Jul 13, 2024

China's Anhui promotes tea culture, tourism in Nepal

China's Anhui promotes tea culture, tourism in Nepal

KATHMANDU, May 21:An event was held here on Tuesday to promote Anhui Province in central China as a major producer of teas and a popular tourist destination.

Wang Jing, deputy director general of the Department of Culture and Tourism of Anhui Province, and representatives from Suzhou City, Yuexi County under Anqing City and Tunxi District of Huangshan City in the province, made presentations of the distinctive features of Anhui and its local regions with a variety of pictures to the burst of applause from the audience.

The performance of Anhui's Huangmei opera, tea culture demonstration, the airing of a cultural and tourism promotion video clip and an exhibition of photos on tea gardens and cultural and natural landscapes in Anhui added colors to the event titled "Tea for Harmony: Yaji Cultural Salon and Anhui Cultural and Tourism Promotion."

Yaji in Chinese means "gathering all that is elegant," and Chinese people in ancient times, in particular the elites, enjoyed tea with music, calligraphy and other cultural activities.

Keemun black tea, one of the most famous Chinese teas featuring an intense aroma, was presented in particular on the occasion.

Addressing the event, Xiao Jiang, director of China Cultural Center in Nepal, voiced hope that the event shall help advance bilateral cooperation in tourism.

This kind of event helps in further strengthening the relationship between the two friendly nations, said Hit Bahadur Tamang, Nepal's minister for culture, tourism and civil aviation.

"I believe there is a large possibility for the two countries to cooperate in tourism development," he said while addressing the event.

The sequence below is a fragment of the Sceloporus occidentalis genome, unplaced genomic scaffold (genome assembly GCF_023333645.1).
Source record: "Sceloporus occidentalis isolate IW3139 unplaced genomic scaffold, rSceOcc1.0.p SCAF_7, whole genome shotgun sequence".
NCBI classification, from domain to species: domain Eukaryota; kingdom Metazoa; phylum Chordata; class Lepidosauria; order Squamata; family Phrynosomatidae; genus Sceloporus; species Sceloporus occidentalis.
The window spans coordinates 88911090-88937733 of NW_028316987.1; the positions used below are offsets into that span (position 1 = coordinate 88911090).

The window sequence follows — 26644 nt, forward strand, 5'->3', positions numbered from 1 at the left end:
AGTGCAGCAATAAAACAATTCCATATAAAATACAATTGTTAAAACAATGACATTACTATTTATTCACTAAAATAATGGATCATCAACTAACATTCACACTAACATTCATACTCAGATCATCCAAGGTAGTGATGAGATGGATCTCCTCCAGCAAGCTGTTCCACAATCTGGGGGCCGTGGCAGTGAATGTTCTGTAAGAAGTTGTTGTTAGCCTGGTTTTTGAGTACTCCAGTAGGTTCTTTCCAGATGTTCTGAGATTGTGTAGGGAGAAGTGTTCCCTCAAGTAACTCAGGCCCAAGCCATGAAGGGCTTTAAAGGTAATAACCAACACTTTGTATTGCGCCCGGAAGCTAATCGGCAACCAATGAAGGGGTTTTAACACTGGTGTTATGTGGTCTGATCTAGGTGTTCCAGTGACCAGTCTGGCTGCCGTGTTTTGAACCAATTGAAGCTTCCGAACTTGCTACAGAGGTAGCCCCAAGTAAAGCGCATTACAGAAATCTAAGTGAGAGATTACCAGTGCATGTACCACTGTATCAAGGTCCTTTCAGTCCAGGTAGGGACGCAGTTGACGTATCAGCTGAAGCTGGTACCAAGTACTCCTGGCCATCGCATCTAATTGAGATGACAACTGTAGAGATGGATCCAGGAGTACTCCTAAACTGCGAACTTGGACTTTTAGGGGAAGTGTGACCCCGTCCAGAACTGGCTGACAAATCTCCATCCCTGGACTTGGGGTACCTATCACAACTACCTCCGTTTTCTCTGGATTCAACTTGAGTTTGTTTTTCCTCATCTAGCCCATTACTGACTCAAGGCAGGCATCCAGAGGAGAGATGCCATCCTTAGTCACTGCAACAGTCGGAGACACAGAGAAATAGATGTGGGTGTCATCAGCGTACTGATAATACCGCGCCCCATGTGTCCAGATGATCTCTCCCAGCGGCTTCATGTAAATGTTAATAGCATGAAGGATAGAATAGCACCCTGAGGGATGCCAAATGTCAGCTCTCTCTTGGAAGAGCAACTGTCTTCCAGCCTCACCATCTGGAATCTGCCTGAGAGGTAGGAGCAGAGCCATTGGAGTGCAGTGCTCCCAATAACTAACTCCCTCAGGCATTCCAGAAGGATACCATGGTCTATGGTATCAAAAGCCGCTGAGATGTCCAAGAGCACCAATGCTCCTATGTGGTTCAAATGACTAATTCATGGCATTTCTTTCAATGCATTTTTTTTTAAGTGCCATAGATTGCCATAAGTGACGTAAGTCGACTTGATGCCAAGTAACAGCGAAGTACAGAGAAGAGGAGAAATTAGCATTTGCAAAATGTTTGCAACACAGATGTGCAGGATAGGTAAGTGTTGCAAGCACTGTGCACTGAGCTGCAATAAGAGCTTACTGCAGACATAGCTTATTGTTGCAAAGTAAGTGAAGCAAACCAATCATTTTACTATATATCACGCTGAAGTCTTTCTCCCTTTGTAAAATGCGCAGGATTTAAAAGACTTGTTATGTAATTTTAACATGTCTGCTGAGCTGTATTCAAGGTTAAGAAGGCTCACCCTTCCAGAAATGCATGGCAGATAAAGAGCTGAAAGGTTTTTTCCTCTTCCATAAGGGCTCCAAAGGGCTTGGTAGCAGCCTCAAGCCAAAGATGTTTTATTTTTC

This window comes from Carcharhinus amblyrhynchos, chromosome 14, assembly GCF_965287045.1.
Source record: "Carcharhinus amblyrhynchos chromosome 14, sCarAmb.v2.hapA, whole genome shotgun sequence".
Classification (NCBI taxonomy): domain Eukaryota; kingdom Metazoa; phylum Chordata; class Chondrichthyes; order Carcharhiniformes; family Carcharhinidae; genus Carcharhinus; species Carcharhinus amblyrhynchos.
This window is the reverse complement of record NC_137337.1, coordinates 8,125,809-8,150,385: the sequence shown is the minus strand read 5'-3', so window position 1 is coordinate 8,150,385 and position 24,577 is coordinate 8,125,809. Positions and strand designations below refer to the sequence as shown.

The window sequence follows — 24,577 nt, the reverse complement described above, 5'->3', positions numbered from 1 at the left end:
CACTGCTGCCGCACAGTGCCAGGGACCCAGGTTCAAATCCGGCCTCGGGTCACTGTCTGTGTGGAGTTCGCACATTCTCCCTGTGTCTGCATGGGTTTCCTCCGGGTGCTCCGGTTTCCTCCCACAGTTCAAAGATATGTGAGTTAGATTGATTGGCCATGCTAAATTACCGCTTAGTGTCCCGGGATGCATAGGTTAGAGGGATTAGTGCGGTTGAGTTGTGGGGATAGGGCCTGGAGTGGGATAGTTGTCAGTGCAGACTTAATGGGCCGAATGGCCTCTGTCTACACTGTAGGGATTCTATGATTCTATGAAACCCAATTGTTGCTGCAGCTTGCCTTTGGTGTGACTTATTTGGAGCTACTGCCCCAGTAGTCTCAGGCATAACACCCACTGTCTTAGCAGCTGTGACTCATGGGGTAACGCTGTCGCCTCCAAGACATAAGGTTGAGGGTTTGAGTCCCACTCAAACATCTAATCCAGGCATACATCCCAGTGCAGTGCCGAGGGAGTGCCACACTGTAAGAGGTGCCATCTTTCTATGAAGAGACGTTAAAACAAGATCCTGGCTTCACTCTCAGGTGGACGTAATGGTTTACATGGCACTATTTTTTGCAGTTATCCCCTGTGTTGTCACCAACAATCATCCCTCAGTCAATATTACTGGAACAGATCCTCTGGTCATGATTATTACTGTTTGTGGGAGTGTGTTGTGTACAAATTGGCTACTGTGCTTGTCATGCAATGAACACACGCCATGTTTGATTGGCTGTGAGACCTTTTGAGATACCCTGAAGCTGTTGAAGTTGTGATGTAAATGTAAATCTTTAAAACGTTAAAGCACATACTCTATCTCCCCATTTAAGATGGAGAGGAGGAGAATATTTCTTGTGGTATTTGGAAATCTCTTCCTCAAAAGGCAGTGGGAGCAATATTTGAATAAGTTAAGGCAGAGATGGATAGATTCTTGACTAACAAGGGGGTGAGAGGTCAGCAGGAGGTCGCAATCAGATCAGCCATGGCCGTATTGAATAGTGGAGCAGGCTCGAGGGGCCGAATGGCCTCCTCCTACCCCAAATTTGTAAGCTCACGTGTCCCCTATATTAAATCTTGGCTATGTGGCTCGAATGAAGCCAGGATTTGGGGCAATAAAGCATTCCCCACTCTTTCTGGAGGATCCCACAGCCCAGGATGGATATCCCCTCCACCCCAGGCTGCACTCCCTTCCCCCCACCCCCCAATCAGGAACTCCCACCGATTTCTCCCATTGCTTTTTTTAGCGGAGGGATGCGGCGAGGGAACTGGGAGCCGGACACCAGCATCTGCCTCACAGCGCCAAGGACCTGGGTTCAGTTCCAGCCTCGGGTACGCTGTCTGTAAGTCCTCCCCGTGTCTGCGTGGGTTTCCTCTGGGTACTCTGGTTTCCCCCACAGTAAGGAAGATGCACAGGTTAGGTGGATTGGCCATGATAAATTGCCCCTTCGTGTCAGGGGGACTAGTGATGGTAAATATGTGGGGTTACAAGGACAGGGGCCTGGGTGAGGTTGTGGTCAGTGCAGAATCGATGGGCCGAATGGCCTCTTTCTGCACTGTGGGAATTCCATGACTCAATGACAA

Tea originated in China and has become an important medium for people in China and the world to get to know each other and for exchanges and mutual learning between the Chinese civilization and other civilizations in the world, noted Chen Song, Chinese ambassador to Nepal.

In recent years, Nepal's tea has been increasing its presence in the Chinese market as China has offered zero-tariff treatment on 98 percent of taxable products of Nepal including tea. China has a booming demand for foreign teas as well, Chen said.

As a result, tea has become Nepal's second largest agricultural produce for export after cardamom and helped many Nepalese shake off poverty and start businesses, added the envoy.

He said China is ready to use tea as a medium to promote mutual benefits, exchanges and mutual learning with Nepal.

"By promoting the healthy and coordinated development of the tea industry, it will benefit more people of the two countries and create new highlights in people-to-people exchanges, cultural integration and people-to-people bonds," Chen stressed.

"Tea for Harmony: Yaji Cultural Salon" is a Chinese cultural event held in countries around May 21, the day marked as the International Tea Day.